MVVM Model Property Setter

Introduction

Click here to view the source code

Working with MVVM tends to require quite a bit of boiler plate code to set up and use. Many developers will encapsulate common functionality to allow for better visibility and maintainability throughout the codebase. One repetitive functionality that occurs within ViewModels is setting properties. Although hiding the business logic for setting a property can be done on a private member, attempting to do the same on the Model is not quite as clean. In this article I will provide a solution to help reduce boilerplate code for setting a property using a Model’s property without losing property changed events.

Encapsulating Property Setter

First, let us view how setting a ViewModel’s property can be encapsulated. Using the CallerMemberName attribute for receiving the caller’s property name, an implementation can be made to generically set the incoming value along with firing off a PropertyChanged event:

protected bool SetProperty(ref T storage, T value, [CallerMemberName] string propertyName = null)
{
	if (Equals(storage, value) || string.IsNullOrEmpty(propertyName))
	{
		return false;
	}

	storage = value;
	OnPropertyChanged(propertyName);
	return true;
}

By doing this, setting the property is quite straight forward with just a few lines:

private string _name;
public string Name
{
	get => _name;
	set => SetProperty(
			ref _name,
			value);            
}

Problems occur though when you want to follow the same pattern using a Model object’s property rather than the ViewModel’s private member. The reason a Model’s property cannot be used for our current SetProperty implementation has to do with the ref keyword since arguments must either be a variable, field, or array. Because of this, the Model’s property must be set to a temp variable to help with the transfer.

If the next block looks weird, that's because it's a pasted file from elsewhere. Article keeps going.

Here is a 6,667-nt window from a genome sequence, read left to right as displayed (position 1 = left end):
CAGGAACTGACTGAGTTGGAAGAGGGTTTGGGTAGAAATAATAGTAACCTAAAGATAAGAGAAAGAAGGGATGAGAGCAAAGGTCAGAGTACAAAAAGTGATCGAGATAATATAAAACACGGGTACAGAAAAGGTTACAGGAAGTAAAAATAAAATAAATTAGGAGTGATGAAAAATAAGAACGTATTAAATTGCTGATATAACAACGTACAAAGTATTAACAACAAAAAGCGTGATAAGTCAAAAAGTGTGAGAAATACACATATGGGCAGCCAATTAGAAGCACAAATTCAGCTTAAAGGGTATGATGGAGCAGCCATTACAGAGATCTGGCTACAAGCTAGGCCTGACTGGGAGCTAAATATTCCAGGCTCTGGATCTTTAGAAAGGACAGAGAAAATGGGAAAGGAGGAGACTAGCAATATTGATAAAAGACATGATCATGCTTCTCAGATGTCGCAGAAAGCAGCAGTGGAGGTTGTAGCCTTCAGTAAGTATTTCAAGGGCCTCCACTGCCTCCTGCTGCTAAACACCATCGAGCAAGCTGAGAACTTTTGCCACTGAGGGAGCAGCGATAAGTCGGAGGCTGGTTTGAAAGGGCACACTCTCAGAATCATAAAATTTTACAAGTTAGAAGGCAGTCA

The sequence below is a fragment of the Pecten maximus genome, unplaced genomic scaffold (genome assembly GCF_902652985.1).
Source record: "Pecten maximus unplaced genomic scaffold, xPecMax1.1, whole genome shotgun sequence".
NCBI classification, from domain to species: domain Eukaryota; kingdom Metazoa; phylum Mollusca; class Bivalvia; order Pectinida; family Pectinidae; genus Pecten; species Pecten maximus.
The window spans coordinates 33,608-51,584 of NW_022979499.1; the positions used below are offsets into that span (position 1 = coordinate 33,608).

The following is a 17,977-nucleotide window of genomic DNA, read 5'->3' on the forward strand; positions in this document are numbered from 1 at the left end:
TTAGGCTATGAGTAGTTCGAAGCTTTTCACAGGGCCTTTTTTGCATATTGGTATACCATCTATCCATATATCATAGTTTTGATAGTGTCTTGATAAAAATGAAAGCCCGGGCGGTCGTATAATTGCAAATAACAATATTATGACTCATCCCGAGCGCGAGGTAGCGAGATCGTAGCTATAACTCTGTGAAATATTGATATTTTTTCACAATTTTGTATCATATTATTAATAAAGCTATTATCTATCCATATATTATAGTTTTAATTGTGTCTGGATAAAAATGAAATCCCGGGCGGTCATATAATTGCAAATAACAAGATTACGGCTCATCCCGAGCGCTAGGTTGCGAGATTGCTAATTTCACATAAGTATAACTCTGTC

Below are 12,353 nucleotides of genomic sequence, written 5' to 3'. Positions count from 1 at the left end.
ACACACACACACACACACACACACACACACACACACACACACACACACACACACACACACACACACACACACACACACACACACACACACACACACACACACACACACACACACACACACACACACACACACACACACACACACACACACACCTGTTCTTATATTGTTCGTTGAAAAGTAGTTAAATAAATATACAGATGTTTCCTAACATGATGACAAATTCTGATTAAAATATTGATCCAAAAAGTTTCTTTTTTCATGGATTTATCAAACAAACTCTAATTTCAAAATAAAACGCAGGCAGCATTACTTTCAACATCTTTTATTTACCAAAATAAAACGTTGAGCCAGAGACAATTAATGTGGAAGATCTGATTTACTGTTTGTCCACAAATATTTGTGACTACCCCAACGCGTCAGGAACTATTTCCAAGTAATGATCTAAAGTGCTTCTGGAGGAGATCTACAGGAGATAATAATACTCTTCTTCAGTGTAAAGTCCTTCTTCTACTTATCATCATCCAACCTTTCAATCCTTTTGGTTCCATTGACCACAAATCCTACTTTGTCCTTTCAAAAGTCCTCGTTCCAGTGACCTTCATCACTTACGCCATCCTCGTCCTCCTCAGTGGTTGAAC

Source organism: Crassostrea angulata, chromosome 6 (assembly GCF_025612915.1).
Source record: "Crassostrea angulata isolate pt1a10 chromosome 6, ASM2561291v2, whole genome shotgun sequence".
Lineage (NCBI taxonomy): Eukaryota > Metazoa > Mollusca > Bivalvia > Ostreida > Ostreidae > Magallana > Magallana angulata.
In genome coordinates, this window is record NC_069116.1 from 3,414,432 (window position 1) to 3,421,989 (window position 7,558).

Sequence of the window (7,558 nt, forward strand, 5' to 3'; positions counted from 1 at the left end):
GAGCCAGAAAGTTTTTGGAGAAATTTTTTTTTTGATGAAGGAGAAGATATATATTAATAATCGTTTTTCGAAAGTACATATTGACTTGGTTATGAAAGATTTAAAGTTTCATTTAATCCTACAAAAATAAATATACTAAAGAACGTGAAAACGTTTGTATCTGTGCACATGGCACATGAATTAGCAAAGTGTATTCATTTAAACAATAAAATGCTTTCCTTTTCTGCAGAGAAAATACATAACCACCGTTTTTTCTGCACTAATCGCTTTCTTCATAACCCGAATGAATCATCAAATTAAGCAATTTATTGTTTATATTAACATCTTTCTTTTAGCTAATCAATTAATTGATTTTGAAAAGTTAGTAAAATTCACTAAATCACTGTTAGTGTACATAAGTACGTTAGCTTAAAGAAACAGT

public string Name
{
	get => _toDo.Name;
	set
	{
		var name = _toDo.Name;
		if (SetProperty(
			ref name,
			value))
		{
			_toDo.Name = name;
		}
	}
}

This does not look pleasing to the eyes and may even provide enough of a reason to ignore SetProperty altogether. But if all the other public properties use SetProperty it provides a divide in how setting the property and firing the property changed events occur. Given that the current method is not acceptable let us try to rewrite the method to provide more flexibility

Property Setter with the Model

Since the ref keyword cannot be used to pass in the Model’s property, the only other solution is to leverage reflection. In order to do this, the Model’s class type, incoming value type, and the Model’s property as a form of expression is needed to reflect down to the PropertyInfo and set the Model’s property. The expression provides much of the metadata needed to retrieve the Model’s property current value, but the GetValue and SetValue methods are where the majority of reflection takes place. The solution looks similar to this:

protected bool SetProperty<TClassType, TValueType>(
TClassType classObj, 
Expression<Func<TClassType, TValueType>> outExpr, 
TValueType value, 
[CallerMemberName] string propertyName = null)
{
        var exprBody = outExpr.Body;
	if (exprBody is UnaryExpression)
	{
		exprBody = ((UnaryExpression)outExpr.Body).Operand;
	}

	var expr = (MemberExpression)exprBody;
	var prop = (PropertyInfo)expr.Member;
	var refValue = prop.GetValue(classObj, null);

	if (Equals(value, refValue))
	{
		return false;
	}
	prop.SetValue(classObj, value, null);
	OnPropertyChanged(propertyName);
}

By adding in this method, our ViewModel’s property setter is reduced to this:

public string Name
{
	get => _toDo.Name;
	set => SetProperty(
		_toDo,
		t => t.Name,
		value);
}

Now the ViewModel’s property setters are much easier to maintain and view.

Conclusion

Although this solution is elegant, the reflection aspect makes the function more of a convenience rather than a practical usage for a very highly performant application. Compared to the two styles of property setters, the new SetProperty is at least 6% slower. The speed costs may be negligible based on the needs of your app, but it is certainly something to keep in mind.

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